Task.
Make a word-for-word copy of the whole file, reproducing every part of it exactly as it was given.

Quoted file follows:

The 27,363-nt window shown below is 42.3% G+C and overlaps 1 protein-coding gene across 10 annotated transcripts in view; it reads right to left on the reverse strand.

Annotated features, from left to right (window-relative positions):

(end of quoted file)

The 27,363-nt window shown below is 42.3% G+C and overlaps 1 protein-coding gene across 10 annotated transcripts in view; it reads right to left on the reverse strand.

Annotated features, from left to right (window-relative positions):